Bioware's classic Star Wars RPG Knights of the Old Republic [$9.99] found new life and a brand new audience when it launched on the iPad back in May of this year, and according to IGN, a forthcoming update will include iPhones and iPod touches in on the fun. The game will reportedly require users have at least an iPhone 4S or a 5th generation iPod touch in order to run the robust title. ..

It's crazy to think how many console games are ported to iOS, and actually work. With a number of high profile Xbox Live and PSN games releasing on a weekly basis, a large sample of them are starting to see some life in the mobile arena -- and I suspect that once iOS 7 controllers catch on, we'll see even more. The latest mobile port is Castle of Illusion Starring Mickey Mouse [$0.99]  -- a solid remake that lends itself fairly well to the mobile platform, barring a few issues that spill over from the core game...

There's nothing quite like when a truly amazing game gets even better through updates. Such is the case with XCOM: Enemy Unknown [$9.99]. The critically acclaimed reboot of the original 1994 turn-based strategy title made waves with its release on desktop and consoles late last year, and an incredibly faithful port made its way to the App Store this past June. Its graphics were slightly dumbed down and it was missing a few of the features from its console counterpart, but the iOS version of XCOM was still simply fantastic, and set the bar for what we should expect from a premium experience on our mobile devices...

'Small World 2' Review - The World Just Got a Whole Lot Bigger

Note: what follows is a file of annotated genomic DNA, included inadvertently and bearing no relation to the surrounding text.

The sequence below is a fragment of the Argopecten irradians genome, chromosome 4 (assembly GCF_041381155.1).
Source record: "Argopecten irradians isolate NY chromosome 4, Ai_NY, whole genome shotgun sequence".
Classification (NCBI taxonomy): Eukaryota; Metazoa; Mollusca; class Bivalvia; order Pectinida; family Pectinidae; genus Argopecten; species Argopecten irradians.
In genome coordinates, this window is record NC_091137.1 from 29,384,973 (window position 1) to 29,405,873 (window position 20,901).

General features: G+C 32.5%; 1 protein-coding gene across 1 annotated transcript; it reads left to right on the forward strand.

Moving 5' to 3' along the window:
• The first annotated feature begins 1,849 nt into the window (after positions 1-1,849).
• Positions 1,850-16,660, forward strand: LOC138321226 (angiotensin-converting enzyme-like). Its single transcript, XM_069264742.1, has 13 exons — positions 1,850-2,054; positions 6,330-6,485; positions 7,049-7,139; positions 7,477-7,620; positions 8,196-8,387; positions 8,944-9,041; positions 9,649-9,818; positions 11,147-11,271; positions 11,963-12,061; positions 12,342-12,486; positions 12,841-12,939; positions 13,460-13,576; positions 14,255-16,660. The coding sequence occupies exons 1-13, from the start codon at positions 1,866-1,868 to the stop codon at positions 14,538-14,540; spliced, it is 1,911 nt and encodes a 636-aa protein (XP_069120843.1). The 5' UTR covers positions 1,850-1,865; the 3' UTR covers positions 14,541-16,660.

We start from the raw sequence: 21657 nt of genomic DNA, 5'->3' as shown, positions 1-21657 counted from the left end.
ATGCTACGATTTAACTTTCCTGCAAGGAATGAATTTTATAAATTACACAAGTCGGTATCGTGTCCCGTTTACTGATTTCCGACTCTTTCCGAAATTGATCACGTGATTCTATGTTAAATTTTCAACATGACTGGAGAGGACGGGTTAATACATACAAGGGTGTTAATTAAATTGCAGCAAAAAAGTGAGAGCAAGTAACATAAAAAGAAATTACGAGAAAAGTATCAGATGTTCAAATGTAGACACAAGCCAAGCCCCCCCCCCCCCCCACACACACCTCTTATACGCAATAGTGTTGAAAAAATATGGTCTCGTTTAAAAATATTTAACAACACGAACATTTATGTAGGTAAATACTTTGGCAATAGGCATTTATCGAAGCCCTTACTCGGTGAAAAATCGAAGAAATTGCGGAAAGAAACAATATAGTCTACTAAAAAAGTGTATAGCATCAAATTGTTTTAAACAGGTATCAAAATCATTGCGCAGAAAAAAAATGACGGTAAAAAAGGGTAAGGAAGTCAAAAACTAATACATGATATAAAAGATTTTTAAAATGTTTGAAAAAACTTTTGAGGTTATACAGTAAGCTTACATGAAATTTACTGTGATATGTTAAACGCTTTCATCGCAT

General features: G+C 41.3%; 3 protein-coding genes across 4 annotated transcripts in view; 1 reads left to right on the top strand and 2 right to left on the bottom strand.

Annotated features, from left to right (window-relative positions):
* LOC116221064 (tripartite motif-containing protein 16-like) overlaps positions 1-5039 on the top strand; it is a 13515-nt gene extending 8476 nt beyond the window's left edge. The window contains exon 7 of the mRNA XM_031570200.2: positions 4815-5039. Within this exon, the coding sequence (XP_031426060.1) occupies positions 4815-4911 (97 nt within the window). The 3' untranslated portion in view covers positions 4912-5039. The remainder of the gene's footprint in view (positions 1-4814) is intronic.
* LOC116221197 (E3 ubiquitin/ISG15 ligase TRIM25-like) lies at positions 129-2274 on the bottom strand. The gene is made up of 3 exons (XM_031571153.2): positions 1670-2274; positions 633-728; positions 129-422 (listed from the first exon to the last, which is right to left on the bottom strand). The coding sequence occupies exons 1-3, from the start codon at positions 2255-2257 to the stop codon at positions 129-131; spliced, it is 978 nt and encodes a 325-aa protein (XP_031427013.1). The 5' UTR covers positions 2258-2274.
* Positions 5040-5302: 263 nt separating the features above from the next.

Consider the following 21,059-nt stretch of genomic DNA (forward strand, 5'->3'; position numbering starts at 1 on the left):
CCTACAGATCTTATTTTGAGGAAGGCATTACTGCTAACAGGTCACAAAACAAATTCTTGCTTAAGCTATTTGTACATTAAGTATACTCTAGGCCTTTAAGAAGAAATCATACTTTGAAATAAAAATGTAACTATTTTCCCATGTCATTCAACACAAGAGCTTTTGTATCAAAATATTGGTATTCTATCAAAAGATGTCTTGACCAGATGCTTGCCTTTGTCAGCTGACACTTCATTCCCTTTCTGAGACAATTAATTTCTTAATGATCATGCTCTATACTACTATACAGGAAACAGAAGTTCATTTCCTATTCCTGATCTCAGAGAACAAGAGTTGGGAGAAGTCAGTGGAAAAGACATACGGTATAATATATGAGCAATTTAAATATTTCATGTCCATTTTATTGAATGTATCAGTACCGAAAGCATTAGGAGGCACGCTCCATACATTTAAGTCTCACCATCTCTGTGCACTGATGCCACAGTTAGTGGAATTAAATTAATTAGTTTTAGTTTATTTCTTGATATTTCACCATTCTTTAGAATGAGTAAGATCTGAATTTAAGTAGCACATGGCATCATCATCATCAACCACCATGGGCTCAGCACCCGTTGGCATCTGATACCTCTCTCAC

'Small World 2' Review - The World Just Got a Whole Lot Bigger

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October 1st, 2013 4:00 PM EST by Brad Cummings in $9.99, 4.5 stars, Board, Games, Reviews
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The real-world version of Small World is one of the pioneers of the iPad board game porting world. Released just days after the launch of iPad 1, it was influential in showing what the iPad meant for the future of board gaming. Relatively old-fashioned by today’s standards, it limited the game to two players and kept it a strictly offline experience. Enter Small World 2[$2.99 (HD)], a major update to this “classic” game bringing it up to date and making it a contender. So, if you passed it by before, is the new update and new price worth your while? Let’s find out...

'Shadowrun Returns' Review - A Kickstarter-Fueled Cyberpunk Classic

Shadowrun Returns [$2.99 (HD)] isn't a simple rehash of the 16-Bit console games that founded the universe it lives in. It's the same brand new adventure that was scripted and coded from the ground up for PC and Mac and it is, quite simply, a masterpiece...

I’ve tinkered with a lot of real-time strategy games over the 30 or so years that I’ve been gaming. My relationship with the RTS genre has been a torturous one. It’s a genre that I have wanted to like more than I have actually enjoyed. Why that should be is complicated, but mostly it’s because I was intimidated by the complexity of the game style and the time investment needed to play RTS games effectively. Ironically, the complexity of the genre was also the reason I never lost interest in RTS games. Inevitably, some new RTS game would come along and capture my attention with siren calls of deep game play, complex strategies and detailed worlds...

Last December Beamdog resurrected a classic and brought it to an entirely new generation of gamers with the iPad port of the 1998 BioWare RPG Baldur's Gate, but in June we got word that the game had been pulled from the App Store due to "contractual issues" with the game's publisher. Lame...

When Square Enix released The World Ends With You on the Nintendo DS several years back, it was notable for its more contemporary setting of life as a teenager in modern-day Japan, as opposed to the RPG trope of a ragtag group of kids embarking on a journey to save the world from evil in some fantasy setting. It was also notable for its intriguing dual-screen combat system, thanks to the two screens of the Nintendo DS...